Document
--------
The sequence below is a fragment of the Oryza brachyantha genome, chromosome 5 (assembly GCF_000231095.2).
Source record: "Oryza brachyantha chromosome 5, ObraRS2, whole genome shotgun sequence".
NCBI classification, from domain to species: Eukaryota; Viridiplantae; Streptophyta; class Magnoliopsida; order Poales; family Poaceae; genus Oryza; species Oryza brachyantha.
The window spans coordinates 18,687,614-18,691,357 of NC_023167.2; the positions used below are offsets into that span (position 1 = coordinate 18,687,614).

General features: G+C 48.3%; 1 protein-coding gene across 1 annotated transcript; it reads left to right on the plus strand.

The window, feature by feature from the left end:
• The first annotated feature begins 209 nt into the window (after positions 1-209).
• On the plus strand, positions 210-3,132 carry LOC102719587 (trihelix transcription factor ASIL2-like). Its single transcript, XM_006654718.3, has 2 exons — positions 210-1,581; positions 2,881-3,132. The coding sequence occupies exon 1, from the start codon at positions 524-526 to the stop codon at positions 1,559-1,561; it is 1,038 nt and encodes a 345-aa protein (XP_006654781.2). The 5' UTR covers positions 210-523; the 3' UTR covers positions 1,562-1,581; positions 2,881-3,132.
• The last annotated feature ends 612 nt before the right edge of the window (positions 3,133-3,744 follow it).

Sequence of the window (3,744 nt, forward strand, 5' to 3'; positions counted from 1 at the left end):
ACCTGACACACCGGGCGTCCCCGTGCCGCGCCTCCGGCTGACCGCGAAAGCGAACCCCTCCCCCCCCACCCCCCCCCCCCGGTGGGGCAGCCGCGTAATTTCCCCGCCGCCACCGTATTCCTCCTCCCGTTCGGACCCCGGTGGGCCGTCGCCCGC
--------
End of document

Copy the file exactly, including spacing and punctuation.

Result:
The sequence below is a fragment of the Oryza brachyantha genome, chromosome 5 (assembly GCF_000231095.2).
Source record: "Oryza brachyantha chromosome 5, ObraRS2, whole genome shotgun sequence".
NCBI classification, from domain to species: Eukaryota; Viridiplantae; Streptophyta; class Magnoliopsida; order Poales; family Poaceae; genus Oryza; species Oryza brachyantha.
The window spans coordinates 18,687,614-18,691,357 of NC_023167.2; the positions used below are offsets into that span (position 1 = coordinate 18,687,614).

General features: G+C 48.3%; 1 protein-coding gene across 1 annotated transcript; it reads left to right on the plus strand.

The window, feature by feature from the left end:
• The first annotated feature begins 209 nt into the window (after positions 1-209).
• On the plus strand, positions 210-3,132 carry LOC102719587 (trihelix transcription factor ASIL2-like). Its single transcript, XM_006654718.3, has 2 exons — positions 210-1,581; positions 2,881-3,132. The coding sequence occupies exon 1, from the start codon at positions 524-526 to the stop codon at positions 1,559-1,561; it is 1,038 nt and encodes a 345-aa protein (XP_006654781.2). The 5' UTR covers positions 210-523; the 3' UTR covers positions 1,562-1,581; positions 2,881-3,132.
• The last annotated feature ends 612 nt before the right edge of the window (positions 3,133-3,744 follow it).

Sequence of the window (3,744 nt, forward strand, 5' to 3'; positions counted from 1 at the left end):
ACCTGACACACCGGGCGTCCCCGTGCCGCGCCTCCGGCTGACCGCGAAAGCGAACCCCTCCCCCCCCACCCCCCCCCCCCGGTGGGGCAGCCGCGTAATTTCCCCGCCGCCACCGTATTCCTCCTCCCGTTCGGACCCCGGTGGGCCGTCGCCCGC